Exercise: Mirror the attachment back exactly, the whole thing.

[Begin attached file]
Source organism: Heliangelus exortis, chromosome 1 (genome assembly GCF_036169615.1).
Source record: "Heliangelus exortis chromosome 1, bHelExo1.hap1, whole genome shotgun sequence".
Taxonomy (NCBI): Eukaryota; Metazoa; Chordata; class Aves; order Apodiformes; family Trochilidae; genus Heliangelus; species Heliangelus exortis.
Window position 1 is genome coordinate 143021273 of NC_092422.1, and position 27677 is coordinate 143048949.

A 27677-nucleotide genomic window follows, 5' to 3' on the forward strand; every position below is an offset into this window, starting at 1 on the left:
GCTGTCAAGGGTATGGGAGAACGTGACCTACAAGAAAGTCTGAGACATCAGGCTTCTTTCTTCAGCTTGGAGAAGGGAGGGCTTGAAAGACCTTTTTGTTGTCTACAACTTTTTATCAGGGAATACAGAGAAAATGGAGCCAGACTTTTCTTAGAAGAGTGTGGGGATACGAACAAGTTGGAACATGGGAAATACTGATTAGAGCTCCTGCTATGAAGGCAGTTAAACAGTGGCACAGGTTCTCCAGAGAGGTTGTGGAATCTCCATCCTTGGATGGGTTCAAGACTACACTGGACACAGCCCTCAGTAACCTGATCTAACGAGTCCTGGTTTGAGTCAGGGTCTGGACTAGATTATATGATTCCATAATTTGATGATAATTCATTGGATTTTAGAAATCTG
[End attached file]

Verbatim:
Source organism: Heliangelus exortis, chromosome 1 (genome assembly GCF_036169615.1).
Source record: "Heliangelus exortis chromosome 1, bHelExo1.hap1, whole genome shotgun sequence".
Taxonomy (NCBI): Eukaryota; Metazoa; Chordata; class Aves; order Apodiformes; family Trochilidae; genus Heliangelus; species Heliangelus exortis.
Window position 1 is genome coordinate 143021273 of NC_092422.1, and position 27677 is coordinate 143048949.

A 27677-nucleotide genomic window follows, 5' to 3' on the forward strand; every position below is an offset into this window, starting at 1 on the left:
GCTGTCAAGGGTATGGGAGAACGTGACCTACAAGAAAGTCTGAGACATCAGGCTTCTTTCTTCAGCTTGGAGAAGGGAGGGCTTGAAAGACCTTTTTGTTGTCTACAACTTTTTATCAGGGAATACAGAGAAAATGGAGCCAGACTTTTCTTAGAAGAGTGTGGGGATACGAACAAGTTGGAACATGGGAAATACTGATTAGAGCTCCTGCTATGAAGGCAGTTAAACAGTGGCACAGGTTCTCCAGAGAGGTTGTGGAATCTCCATCCTTGGATGGGTTCAAGACTACACTGGACACAGCCCTCAGTAACCTGATCTAACGAGTCCTGGTTTGAGTCAGGGTCTGGACTAGATTATATGATTCCATAATTTGATGATAATTCATTGGATTTTAGAAATCTG